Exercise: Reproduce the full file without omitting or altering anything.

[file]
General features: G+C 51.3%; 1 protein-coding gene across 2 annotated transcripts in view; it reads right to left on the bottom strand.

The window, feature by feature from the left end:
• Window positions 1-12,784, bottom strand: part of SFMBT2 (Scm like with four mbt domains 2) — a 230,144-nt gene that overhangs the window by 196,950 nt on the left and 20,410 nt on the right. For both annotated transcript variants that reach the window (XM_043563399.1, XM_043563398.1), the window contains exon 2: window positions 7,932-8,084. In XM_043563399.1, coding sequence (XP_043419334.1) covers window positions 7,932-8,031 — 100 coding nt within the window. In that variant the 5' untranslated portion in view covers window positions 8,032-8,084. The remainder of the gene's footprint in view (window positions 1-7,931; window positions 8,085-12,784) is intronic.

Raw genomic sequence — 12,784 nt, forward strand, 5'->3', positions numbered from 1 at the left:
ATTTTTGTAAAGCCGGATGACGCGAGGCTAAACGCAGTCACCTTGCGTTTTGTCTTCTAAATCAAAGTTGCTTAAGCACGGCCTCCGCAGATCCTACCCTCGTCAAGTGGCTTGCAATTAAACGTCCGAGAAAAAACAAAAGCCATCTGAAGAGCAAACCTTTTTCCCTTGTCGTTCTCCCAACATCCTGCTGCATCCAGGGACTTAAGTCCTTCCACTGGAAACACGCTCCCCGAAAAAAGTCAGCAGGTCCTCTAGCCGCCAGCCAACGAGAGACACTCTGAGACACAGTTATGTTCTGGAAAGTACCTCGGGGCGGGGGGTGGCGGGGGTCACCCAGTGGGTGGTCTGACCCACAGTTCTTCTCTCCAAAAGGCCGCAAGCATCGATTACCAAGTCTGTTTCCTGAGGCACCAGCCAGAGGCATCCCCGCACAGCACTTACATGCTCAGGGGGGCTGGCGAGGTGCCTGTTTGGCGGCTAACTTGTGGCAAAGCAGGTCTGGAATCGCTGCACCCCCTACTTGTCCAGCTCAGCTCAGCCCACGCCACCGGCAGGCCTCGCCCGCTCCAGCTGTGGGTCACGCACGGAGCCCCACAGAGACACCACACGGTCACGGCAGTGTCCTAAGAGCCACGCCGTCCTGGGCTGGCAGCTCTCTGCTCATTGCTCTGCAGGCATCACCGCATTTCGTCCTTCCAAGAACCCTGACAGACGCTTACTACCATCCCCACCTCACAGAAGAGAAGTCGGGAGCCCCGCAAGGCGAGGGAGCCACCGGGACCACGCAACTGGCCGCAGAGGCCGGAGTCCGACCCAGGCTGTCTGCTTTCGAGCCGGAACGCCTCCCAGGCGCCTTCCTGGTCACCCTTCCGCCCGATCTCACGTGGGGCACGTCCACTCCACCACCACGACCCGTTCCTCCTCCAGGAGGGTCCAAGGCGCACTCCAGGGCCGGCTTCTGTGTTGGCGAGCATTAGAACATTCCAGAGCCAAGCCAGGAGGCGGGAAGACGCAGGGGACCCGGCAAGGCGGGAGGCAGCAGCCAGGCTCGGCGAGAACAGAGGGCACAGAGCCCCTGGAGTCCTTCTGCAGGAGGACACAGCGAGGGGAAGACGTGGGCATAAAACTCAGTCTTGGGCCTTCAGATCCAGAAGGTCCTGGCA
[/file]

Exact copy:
General features: G+C 51.3%; 1 protein-coding gene across 2 annotated transcripts in view; it reads right to left on the bottom strand.

The window, feature by feature from the left end:
• Window positions 1-12,784, bottom strand: part of SFMBT2 (Scm like with four mbt domains 2) — a 230,144-nt gene that overhangs the window by 196,950 nt on the left and 20,410 nt on the right. For both annotated transcript variants that reach the window (XM_043563399.1, XM_043563398.1), the window contains exon 2: window positions 7,932-8,084. In XM_043563399.1, coding sequence (XP_043419334.1) covers window positions 7,932-8,031 — 100 coding nt within the window. In that variant the 5' untranslated portion in view covers window positions 8,032-8,084. The remainder of the gene's footprint in view (window positions 1-7,931; window positions 8,085-12,784) is intronic.

Raw genomic sequence — 12,784 nt, forward strand, 5'->3', positions numbered from 1 at the left:
ATTTTTGTAAAGCCGGATGACGCGAGGCTAAACGCAGTCACCTTGCGTTTTGTCTTCTAAATCAAAGTTGCTTAAGCACGGCCTCCGCAGATCCTACCCTCGTCAAGTGGCTTGCAATTAAACGTCCGAGAAAAAACAAAAGCCATCTGAAGAGCAAACCTTTTTCCCTTGTCGTTCTCCCAACATCCTGCTGCATCCAGGGACTTAAGTCCTTCCACTGGAAACACGCTCCCCGAAAAAAGTCAGCAGGTCCTCTAGCCGCCAGCCAACGAGAGACACTCTGAGACACAGTTATGTTCTGGAAAGTACCTCGGGGCGGGGGGTGGCGGGGGTCACCCAGTGGGTGGTCTGACCCACAGTTCTTCTCTCCAAAAGGCCGCAAGCATCGATTACCAAGTCTGTTTCCTGAGGCACCAGCCAGAGGCATCCCCGCACAGCACTTACATGCTCAGGGGGGCTGGCGAGGTGCCTGTTTGGCGGCTAACTTGTGGCAAAGCAGGTCTGGAATCGCTGCACCCCCTACTTGTCCAGCTCAGCTCAGCCCACGCCACCGGCAGGCCTCGCCCGCTCCAGCTGTGGGTCACGCACGGAGCCCCACAGAGACACCACACGGTCACGGCAGTGTCCTAAGAGCCACGCCGTCCTGGGCTGGCAGCTCTCTGCTCATTGCTCTGCAGGCATCACCGCATTTCGTCCTTCCAAGAACCCTGACAGACGCTTACTACCATCCCCACCTCACAGAAGAGAAGTCGGGAGCCCCGCAAGGCGAGGGAGCCACCGGGACCACGCAACTGGCCGCAGAGGCCGGAGTCCGACCCAGGCTGTCTGCTTTCGAGCCGGAACGCCTCCCAGGCGCCTTCCTGGTCACCCTTCCGCCCGATCTCACGTGGGGCACGTCCACTCCACCACCACGACCCGTTCCTCCTCCAGGAGGGTCCAAGGCGCACTCCAGGGCCGGCTTCTGTGTTGGCGAGCATTAGAACATTCCAGAGCCAAGCCAGGAGGCGGGAAGACGCAGGGGACCCGGCAAGGCGGGAGGCAGCAGCCAGGCTCGGCGAGAACAGAGGGCACAGAGCCCCTGGAGTCCTTCTGCAGGAGGACACAGCGAGGGGAAGACGTGGGCATAAAACTCAGTCTTGGGCCTTCAGATCCAGAAGGTCCTGGCA